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Herrera Díaz, Areli (2011): Regeneration and plastid transformation approaches in Arabidopsis thaliana and Rapid-Cycling Brassica rapa. Dissertation, LMU München: Fakultät für Biologie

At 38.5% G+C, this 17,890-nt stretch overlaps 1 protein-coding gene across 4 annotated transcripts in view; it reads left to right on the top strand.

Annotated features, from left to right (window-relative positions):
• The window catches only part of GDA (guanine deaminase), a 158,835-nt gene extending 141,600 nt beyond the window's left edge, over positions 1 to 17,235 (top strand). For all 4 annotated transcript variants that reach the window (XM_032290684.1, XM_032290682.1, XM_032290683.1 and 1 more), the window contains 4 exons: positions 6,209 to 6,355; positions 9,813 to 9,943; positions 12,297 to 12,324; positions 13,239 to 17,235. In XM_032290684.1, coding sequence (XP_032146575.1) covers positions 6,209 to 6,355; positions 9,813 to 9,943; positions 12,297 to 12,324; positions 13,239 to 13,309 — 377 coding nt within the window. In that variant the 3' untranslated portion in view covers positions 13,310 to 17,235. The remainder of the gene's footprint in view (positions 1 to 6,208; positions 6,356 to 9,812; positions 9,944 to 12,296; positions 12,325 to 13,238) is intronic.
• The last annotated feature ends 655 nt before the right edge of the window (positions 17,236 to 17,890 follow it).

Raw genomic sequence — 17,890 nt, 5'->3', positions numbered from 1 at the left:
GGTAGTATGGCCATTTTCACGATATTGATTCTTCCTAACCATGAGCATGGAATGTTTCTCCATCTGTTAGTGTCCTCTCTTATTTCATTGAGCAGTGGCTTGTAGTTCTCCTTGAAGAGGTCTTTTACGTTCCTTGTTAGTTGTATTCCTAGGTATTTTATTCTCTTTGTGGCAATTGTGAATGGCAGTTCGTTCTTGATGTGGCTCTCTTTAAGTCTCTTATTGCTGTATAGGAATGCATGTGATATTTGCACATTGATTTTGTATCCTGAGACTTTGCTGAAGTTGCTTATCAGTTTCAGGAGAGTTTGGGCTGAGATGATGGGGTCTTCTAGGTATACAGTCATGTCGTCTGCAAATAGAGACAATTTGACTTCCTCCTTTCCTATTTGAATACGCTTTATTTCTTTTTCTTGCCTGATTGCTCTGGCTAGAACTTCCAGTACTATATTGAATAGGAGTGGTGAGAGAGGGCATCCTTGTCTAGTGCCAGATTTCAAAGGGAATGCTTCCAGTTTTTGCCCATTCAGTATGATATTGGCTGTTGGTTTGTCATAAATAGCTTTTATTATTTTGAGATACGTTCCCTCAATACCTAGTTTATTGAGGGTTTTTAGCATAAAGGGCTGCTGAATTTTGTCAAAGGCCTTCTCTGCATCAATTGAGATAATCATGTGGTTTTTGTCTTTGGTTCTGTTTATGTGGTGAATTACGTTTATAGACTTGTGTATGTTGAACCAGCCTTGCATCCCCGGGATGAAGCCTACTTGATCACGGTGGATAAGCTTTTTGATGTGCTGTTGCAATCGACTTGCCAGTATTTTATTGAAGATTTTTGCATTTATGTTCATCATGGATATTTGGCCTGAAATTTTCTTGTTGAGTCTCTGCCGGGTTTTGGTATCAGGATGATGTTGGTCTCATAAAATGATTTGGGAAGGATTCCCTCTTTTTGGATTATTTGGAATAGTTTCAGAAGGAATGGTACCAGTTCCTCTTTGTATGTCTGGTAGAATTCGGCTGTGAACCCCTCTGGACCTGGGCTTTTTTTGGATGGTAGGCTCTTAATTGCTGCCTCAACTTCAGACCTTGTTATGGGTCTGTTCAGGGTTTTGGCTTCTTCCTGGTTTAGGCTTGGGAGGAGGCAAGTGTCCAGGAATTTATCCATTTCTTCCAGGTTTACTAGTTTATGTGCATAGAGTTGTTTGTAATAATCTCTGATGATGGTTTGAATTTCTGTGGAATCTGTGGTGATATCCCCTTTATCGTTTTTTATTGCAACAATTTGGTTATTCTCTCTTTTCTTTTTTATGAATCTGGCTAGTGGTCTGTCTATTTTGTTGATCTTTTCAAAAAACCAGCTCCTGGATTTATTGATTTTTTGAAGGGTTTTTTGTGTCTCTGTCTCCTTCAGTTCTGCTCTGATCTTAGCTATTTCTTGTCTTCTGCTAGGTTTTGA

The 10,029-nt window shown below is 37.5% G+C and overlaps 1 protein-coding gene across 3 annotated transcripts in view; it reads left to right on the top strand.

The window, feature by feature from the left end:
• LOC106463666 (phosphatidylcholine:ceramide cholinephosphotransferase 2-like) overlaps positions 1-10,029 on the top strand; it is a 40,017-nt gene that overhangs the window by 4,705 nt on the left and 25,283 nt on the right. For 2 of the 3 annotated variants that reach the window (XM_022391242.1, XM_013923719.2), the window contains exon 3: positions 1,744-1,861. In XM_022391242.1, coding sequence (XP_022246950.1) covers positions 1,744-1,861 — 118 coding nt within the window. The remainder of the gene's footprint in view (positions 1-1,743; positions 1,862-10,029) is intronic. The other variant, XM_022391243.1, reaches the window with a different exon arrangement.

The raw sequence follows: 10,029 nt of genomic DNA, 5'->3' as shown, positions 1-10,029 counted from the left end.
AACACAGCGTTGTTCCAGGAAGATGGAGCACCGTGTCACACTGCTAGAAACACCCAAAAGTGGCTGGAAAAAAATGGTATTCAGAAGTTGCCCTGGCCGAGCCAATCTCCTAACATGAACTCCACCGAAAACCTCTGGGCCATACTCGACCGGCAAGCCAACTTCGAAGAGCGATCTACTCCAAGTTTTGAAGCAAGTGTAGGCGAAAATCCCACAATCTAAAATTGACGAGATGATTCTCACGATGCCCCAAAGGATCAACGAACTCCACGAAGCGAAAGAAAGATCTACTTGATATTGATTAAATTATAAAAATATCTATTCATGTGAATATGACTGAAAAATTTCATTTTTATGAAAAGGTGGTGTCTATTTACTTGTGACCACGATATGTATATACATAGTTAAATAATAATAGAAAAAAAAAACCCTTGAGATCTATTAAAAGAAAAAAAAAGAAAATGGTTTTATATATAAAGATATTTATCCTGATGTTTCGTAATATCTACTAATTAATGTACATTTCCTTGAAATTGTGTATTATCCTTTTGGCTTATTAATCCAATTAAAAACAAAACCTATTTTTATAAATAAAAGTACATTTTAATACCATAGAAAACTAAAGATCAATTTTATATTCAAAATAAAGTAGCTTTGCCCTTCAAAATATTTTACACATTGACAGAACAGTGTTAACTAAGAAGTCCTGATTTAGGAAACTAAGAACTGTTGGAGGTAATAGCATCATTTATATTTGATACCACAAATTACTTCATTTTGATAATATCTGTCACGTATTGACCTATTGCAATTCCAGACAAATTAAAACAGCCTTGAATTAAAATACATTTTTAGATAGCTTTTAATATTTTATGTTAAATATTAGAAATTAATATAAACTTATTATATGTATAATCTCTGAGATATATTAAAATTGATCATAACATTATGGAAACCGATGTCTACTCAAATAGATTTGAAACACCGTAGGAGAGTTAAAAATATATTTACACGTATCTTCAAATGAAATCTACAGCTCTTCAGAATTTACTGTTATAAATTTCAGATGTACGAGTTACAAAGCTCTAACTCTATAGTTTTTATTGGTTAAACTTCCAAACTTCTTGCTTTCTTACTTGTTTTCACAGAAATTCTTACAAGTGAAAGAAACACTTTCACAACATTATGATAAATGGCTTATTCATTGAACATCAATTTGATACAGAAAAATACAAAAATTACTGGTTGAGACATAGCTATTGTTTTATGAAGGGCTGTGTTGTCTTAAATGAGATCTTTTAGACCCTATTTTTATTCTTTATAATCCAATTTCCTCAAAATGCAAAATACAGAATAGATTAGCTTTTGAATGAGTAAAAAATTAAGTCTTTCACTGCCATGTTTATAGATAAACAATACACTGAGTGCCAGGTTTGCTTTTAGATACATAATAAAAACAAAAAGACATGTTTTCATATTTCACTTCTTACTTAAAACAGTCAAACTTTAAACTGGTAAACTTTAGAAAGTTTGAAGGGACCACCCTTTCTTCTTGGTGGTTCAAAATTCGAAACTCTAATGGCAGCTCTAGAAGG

Plastid transformation is a well-established tool for biotechnology as it allows highexpression levels of proteins and as it provides biological transgene containment because of maternal inheritance of cytoplasmic genes in most crops. In basic research the function and regulation of plastid encoded genes can be further studied with the help of plastid transformation. This study is focused on the three most critical steps to achieve plastid transformation in Arabidopsis thaliana and Rapid-Cycling Brassica rapa (RCBr), the establishment of a regeneration protocol, the construction of species specific vectors and the use of different transformation protocols. First, to allow the generation of fertile plants out of transformed cells, a reliable regeneration protocol was established. Fertile plants of Arabidopsis thaliana were obtained with high regeneration efficiencies from cotyledons, seed derived calli and protoplasts. In RCBr, fertile plants could be regenerated from tissue culture of hypocotyls. For introduction of genes into plastids, appropriate vectors with different selection and visual markers were constructed. These ensure site specific integration of desired sequences and enable selection of transformed cell lines. In this study, species specific vectors for Nicotiana tabacum, Arabidopsis thaliana and RCBr were designed and cloned, using aminoglycoside resistance markers such as the aadA gene (confers resistance to spectinomycin and streptinomycin), the nptII or the aphA6 gene (conferring resistance to kanamycin). To allow the selection through the herbicides phosphinothricin or bialaphos, the bar gene was employed. In addition, fluorescence markers such as GFP, DsRed and AmCyan were taken as visual markers. After the establishment of a regeneration protocol and the construction of specific vectors, two different protocols for plastid transformation, the particle gun- or PEG (Polyethylene glycol)-mediated transformation method, were applied. However, no transformed plant in Arabidopsis thaliana and RCBr could be recovered so far. That the transformation protocol does work in principal could be shown by the use of Nicotiana tabacum. Plastids of Nicotiana tabacum were successfully transformed using both transformation methods and AmCyan as new visual marker. Out of these experiments, fertile homoplasmic tobacco plants could be obtained as was shown by Southern blot analysis and reciprocal crosses. Thus, the functionality of the used transgene expression cassettes was clearly proven.